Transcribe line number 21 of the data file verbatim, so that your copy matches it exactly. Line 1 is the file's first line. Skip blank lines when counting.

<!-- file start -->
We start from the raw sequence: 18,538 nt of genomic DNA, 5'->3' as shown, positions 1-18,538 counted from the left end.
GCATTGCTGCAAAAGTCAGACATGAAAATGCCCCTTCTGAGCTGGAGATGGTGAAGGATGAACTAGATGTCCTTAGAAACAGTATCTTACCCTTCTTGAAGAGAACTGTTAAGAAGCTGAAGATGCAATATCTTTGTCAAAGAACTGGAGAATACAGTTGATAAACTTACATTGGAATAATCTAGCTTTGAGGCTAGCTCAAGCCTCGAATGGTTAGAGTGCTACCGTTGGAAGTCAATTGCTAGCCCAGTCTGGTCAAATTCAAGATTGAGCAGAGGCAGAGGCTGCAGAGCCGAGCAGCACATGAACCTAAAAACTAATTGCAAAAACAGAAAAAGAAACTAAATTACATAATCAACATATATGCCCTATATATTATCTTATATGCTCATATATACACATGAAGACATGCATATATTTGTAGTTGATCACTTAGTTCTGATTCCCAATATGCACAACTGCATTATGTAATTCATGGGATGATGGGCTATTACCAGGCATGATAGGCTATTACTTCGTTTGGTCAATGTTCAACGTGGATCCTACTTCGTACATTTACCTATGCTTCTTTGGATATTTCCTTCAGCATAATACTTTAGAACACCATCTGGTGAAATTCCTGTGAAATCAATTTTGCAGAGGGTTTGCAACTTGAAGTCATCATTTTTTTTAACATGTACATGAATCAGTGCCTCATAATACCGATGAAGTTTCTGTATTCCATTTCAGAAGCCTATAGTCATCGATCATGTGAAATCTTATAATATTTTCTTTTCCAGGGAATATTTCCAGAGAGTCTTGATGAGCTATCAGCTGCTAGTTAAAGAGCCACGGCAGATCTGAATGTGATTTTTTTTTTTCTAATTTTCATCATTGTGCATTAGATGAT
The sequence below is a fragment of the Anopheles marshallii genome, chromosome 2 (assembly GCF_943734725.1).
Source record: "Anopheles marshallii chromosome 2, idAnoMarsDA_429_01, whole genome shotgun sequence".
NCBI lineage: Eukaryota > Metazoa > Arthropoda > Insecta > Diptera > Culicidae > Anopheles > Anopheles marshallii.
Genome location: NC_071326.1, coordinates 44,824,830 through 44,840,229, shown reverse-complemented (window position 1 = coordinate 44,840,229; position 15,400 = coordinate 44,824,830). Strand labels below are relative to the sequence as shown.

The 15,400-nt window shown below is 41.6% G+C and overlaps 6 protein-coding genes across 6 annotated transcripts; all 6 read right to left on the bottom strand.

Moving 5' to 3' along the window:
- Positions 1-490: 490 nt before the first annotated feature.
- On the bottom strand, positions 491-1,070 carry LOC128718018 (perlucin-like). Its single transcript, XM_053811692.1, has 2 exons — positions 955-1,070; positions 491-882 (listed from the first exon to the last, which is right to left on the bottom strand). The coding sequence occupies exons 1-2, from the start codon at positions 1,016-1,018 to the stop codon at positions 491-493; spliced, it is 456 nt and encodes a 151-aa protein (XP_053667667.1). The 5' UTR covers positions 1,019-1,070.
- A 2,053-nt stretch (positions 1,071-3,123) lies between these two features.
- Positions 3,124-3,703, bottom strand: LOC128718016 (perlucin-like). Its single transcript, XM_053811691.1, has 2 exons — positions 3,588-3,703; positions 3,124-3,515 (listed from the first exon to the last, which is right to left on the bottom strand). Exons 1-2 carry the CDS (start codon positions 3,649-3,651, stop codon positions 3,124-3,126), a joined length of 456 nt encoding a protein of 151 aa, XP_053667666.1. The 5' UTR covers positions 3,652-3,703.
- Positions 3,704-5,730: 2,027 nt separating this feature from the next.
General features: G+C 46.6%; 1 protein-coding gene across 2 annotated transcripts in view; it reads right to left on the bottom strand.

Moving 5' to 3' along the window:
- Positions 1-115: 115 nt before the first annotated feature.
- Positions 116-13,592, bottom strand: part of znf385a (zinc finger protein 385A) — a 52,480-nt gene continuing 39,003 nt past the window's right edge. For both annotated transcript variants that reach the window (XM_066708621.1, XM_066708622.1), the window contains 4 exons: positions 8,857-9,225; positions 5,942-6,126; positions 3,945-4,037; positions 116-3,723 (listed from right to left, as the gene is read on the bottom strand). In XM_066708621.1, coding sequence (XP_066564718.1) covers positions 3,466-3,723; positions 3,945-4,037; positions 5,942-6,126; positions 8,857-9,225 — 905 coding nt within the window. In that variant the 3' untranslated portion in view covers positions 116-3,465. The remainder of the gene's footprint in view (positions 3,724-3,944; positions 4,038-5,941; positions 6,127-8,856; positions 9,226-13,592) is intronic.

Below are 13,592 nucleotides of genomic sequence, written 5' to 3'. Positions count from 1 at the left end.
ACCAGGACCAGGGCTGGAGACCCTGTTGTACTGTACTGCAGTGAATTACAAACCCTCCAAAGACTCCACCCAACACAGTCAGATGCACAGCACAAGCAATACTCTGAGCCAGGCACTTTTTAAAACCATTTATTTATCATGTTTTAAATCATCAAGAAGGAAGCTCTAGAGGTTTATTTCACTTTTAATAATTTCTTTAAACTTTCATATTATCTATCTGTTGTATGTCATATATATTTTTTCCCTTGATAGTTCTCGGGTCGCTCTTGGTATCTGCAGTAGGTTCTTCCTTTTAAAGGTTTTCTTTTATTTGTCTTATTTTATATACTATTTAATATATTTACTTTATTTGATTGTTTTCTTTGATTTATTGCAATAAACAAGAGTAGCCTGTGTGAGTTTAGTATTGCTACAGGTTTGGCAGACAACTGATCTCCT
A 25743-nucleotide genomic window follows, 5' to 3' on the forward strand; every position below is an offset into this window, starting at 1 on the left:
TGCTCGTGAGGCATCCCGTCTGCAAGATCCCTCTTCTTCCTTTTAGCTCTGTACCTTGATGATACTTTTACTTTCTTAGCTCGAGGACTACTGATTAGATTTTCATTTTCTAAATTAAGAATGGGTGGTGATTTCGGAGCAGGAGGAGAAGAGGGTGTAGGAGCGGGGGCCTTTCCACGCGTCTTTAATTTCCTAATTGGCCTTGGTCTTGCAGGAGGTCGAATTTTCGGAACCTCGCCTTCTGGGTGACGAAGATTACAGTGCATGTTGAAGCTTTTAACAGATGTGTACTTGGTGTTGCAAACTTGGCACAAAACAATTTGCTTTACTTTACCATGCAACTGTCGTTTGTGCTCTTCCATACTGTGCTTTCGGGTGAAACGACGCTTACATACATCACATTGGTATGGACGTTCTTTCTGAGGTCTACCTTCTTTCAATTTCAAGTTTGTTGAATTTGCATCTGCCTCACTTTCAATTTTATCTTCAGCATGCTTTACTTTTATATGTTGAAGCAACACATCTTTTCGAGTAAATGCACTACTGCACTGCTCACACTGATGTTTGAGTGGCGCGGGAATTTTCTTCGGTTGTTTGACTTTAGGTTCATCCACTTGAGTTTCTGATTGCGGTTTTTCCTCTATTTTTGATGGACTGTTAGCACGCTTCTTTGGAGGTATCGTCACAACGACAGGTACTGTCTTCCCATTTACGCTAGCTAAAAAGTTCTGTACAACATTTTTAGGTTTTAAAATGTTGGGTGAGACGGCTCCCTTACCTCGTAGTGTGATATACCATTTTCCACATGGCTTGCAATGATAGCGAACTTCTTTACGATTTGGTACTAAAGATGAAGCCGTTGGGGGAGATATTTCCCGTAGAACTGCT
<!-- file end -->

TGCTCGTGAGGCATCCCGTCTGCAAGATCCCTCTTCTTCCTTTTAGCTCTGTACCTTGATGATACTTTTACTTTCTTAGCTCGAGGACTACTGATTAGATTTTCATTTTCTAAATTAAGAATGGGTGGTGATTTCGGAGCAGGAGGAGAAGAGGGTGTAGGAGCGGGGGCCTTTCCACGCGTCTTTAATTTCCTAATTGGCCTTGGTCTTGCAGGAGGTCGAATTTTCGGAACCTCGCCTTCTGGGTGACGAAGATTACAGTGCATGTTGAAGCTTTTAACAGATGTGTACTTGGTGTTGCAAACTTGGCACAAAACAATTTGCTTTACTTTACCATGCAACTGTCGTTTGTGCTCTTCCATACTGTGCTTTCGGGTGAAACGACGCTTACATACATCACATTGGTATGGACGTTCTTTCTGAGGTCTACCTTCTTTCAATTTCAAGTTTGTTGAATTTGCATCTGCCTCACTTTCAATTTTATCTTCAGCATGCTTTACTTTTATATGTTGAAGCAACACATCTTTTCGAGTAAATGCACTACTGCACTGCTCACACTGATGTTTGAGTGGCGCGGGAATTTTCTTCGGTTGTTTGACTTTAGGTTCATCCACTTGAGTTTCTGATTGCGGTTTTTCCTCTATTTTTGATGGACTGTTAGCACGCTTCTTTGGAGGTATCGTCACAACGACAGGTACTGTCTTCCCATTTACGCTAGCTAAAAAGTTCTGTACAACATTTTTAGGTTTTAAAATGTTGGGTGAGACGGCTCCCTTACCTCGTAGTGTGATATACCATTTTCCACATGGCTTGCAATGATAGCGAACTTCTTTACGATTTGGTACTAAAGATGAAGCCGTTGGGGGAGATATTTCCCGTAGAACTGCT